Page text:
Bored, Elliott and I drifted into our room. “Let’s make some calls,” he said, with a naughty grin. In his freshman year, one of his college roommates had introduced him to the joy of making crank phone calls. Although he was moving away from this juvenile activity, there wasn’t much else to do now that the power was off.

“Who should we call?” I asked.

“How about Bob Marksman?” Bob had been Elliott’s closest childhood friend, although they hardly saw each other nowadays. “I’ll give you the phone, and you put on an accent. Say any crazy thing you like!”

The phone rang, and a young male voice, which I supposed to belong to Bob, answered. “Hey,” I said in an old-man’s Yiddish accent, “You hoid about dat homo blackout?” He mumbled something, then hung up. We both giggled.

Then, it was my turn. “How about Angelo,” I asked, mentioning a friend who had gotten married a few months ago.

“You kidding?” Elliott asked. “He’s probably f—ing his wife!”

Ignoring him, I dialed Angelo. “Hi,” I said, dispensing with the crank idea, “This is Ron. How are you doing?”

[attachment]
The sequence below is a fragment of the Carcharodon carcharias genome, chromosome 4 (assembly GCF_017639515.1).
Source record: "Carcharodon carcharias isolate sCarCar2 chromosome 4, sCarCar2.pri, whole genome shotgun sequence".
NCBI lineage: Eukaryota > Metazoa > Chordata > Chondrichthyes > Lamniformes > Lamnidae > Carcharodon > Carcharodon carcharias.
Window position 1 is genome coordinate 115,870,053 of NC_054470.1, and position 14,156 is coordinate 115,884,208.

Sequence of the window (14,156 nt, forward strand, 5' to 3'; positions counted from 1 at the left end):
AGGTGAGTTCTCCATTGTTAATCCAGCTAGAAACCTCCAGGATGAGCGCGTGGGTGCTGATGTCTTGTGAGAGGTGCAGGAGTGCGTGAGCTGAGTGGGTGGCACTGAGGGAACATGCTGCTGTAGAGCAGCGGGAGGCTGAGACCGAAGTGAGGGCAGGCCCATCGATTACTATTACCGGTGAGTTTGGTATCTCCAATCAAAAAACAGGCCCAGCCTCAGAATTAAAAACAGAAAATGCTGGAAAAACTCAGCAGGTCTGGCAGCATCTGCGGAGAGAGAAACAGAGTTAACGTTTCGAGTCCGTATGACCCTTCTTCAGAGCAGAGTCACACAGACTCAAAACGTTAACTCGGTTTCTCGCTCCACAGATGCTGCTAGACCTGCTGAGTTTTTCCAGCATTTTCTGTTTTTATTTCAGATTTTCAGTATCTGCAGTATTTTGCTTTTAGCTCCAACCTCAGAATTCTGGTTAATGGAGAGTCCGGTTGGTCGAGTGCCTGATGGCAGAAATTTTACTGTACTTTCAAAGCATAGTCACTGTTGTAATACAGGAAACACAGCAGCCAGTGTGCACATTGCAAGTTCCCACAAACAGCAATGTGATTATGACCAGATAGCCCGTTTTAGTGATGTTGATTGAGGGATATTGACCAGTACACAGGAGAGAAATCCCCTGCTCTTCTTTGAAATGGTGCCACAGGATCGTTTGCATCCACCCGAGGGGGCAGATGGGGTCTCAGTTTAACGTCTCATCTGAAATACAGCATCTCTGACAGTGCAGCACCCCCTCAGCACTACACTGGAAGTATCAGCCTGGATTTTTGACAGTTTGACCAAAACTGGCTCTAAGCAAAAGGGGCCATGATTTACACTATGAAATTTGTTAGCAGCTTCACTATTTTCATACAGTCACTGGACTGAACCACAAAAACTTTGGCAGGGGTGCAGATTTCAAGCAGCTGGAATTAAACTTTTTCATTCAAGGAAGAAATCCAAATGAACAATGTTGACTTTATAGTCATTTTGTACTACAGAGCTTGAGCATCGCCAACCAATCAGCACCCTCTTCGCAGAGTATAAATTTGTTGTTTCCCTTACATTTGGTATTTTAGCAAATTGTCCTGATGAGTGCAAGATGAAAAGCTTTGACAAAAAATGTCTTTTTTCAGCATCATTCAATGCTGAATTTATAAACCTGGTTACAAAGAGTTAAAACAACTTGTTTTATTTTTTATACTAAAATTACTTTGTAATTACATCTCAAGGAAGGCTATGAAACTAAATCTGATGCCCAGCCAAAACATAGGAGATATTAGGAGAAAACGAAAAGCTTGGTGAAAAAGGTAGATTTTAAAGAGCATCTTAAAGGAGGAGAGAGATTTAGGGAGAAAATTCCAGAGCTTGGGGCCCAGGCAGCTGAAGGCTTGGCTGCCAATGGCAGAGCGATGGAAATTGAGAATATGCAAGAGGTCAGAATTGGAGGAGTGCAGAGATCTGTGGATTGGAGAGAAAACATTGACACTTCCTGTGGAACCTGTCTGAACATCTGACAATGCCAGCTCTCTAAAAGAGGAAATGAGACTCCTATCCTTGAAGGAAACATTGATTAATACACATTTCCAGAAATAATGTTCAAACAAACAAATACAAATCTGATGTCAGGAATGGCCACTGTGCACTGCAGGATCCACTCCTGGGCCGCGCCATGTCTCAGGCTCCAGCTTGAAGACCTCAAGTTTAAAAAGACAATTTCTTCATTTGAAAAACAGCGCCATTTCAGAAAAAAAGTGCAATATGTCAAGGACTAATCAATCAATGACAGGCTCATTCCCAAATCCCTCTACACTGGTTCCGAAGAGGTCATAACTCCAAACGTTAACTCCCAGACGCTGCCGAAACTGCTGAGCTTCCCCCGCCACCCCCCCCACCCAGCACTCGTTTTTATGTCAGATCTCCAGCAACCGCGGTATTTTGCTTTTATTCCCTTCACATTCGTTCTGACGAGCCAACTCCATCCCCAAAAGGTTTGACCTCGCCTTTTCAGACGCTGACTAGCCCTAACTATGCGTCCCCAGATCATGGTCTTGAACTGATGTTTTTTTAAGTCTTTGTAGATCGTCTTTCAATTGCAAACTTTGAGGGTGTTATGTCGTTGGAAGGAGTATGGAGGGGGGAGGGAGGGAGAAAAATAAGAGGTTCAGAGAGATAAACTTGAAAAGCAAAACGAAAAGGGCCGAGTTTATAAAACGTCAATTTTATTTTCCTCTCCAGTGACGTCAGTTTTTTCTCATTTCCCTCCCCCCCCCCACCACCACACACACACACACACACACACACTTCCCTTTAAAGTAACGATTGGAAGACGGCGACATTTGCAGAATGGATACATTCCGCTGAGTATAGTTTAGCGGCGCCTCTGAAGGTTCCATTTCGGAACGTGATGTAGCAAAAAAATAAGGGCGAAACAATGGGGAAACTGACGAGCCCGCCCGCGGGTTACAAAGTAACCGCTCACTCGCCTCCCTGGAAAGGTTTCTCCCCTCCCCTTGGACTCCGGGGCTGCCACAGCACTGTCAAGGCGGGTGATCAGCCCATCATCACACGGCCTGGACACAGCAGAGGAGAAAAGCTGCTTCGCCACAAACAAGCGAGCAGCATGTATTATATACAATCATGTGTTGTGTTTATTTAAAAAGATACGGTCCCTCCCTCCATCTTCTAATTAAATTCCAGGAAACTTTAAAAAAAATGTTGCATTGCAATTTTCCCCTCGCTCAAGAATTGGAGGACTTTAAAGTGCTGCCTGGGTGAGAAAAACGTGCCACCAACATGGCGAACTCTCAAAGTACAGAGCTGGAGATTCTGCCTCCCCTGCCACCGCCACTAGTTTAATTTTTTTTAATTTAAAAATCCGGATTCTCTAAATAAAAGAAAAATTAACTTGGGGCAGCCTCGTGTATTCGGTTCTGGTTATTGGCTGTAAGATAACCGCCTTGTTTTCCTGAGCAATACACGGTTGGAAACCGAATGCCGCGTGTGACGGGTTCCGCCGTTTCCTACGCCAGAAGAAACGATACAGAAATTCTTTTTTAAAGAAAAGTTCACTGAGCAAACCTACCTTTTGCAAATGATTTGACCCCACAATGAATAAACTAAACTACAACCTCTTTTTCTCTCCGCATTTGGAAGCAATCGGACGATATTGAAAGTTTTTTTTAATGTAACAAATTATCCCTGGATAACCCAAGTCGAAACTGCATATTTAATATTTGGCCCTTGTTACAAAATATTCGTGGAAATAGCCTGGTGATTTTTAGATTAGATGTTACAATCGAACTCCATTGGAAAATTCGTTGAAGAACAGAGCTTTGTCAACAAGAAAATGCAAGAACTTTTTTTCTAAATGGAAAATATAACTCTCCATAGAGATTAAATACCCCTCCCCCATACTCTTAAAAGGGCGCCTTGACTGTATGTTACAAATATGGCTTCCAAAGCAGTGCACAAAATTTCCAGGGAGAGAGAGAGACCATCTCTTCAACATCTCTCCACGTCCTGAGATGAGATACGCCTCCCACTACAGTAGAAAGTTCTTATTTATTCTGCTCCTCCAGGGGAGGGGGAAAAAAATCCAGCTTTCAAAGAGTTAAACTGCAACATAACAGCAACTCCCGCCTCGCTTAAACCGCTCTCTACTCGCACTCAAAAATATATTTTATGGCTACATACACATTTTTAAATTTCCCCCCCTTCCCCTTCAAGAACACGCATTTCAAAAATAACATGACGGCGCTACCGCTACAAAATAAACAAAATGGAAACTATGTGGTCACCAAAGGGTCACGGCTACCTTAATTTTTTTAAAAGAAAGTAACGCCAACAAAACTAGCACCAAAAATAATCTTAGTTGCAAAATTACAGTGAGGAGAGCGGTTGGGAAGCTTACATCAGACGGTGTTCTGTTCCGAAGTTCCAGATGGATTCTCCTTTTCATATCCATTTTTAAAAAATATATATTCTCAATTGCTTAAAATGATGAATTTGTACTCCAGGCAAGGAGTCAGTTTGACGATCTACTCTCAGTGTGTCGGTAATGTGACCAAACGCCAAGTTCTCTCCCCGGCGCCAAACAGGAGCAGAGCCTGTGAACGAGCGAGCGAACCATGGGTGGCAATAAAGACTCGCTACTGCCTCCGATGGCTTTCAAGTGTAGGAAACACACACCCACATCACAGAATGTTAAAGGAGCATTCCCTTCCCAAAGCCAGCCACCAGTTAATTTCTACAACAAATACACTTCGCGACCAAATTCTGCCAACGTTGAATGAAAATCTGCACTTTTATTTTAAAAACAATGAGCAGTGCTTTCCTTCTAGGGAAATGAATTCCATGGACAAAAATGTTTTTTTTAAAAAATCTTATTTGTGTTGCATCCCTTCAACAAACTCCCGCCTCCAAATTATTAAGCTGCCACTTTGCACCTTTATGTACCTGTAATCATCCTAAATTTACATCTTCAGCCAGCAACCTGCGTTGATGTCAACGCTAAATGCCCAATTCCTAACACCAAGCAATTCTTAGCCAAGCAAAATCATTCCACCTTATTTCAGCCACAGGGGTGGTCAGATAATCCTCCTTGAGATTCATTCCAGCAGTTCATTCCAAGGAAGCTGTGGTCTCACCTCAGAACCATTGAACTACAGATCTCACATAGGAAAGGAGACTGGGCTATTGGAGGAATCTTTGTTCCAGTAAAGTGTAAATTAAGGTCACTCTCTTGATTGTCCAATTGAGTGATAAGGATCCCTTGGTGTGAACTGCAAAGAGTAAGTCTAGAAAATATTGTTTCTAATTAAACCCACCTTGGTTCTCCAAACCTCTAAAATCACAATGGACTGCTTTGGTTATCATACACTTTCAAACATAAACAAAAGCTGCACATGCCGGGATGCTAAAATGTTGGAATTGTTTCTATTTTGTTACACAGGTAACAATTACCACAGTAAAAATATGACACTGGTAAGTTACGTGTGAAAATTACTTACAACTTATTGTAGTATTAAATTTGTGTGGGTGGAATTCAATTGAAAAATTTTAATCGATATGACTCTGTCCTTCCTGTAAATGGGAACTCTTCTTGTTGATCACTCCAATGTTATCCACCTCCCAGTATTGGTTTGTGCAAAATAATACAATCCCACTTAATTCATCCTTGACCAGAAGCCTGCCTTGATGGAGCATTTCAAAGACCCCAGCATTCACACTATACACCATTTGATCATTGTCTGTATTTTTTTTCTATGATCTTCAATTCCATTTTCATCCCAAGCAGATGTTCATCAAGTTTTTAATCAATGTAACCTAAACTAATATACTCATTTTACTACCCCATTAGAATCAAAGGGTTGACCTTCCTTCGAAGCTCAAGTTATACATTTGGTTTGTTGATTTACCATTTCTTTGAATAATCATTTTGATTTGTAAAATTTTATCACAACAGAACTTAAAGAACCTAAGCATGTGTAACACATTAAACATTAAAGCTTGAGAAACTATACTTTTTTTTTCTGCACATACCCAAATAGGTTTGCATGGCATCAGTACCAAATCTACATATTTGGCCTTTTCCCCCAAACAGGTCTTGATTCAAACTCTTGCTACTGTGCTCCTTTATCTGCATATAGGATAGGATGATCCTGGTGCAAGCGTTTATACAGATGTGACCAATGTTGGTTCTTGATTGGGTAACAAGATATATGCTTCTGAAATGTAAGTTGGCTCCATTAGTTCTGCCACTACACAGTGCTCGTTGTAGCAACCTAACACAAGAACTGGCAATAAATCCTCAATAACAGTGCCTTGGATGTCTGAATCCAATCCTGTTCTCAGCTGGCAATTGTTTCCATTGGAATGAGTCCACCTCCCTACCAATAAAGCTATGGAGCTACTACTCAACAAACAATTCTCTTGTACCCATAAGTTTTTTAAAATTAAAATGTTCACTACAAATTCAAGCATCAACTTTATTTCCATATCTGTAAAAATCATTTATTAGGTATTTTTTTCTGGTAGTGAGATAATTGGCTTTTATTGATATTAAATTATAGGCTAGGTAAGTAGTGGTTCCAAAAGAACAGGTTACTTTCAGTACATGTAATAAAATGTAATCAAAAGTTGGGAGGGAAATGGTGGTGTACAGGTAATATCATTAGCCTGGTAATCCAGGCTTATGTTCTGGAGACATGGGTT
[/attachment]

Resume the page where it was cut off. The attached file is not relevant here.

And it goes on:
“Um,” said Angelo, “can you call some other time? We’re busy now.”

I hung up. “See?” my brother said, turning to me. “He’s f—-ing his wife!”

On that note, we went to sleep. We wondered if we should take the transistor radio into the room and listen to Jean Shepherd, like we used to in our teens, but we didn’t even know if he was still on the air.

In the morning, we listened to the radio. They were rattling off a list of neighborhoods where the power was already on. One of them was City Island, about a 20-minute walk from Co-op City’s Section 5, where we lived.

I suggested walking over to City Island and buying some food at the small grocery store – only as much as I could carry. Elliott enthusiastically agreed, although he couldn’t go along with me – he had to go to his part-time summer job as a gardener on the grounds in an hour or so, although he still didn’t know whether the maintenance office would be open.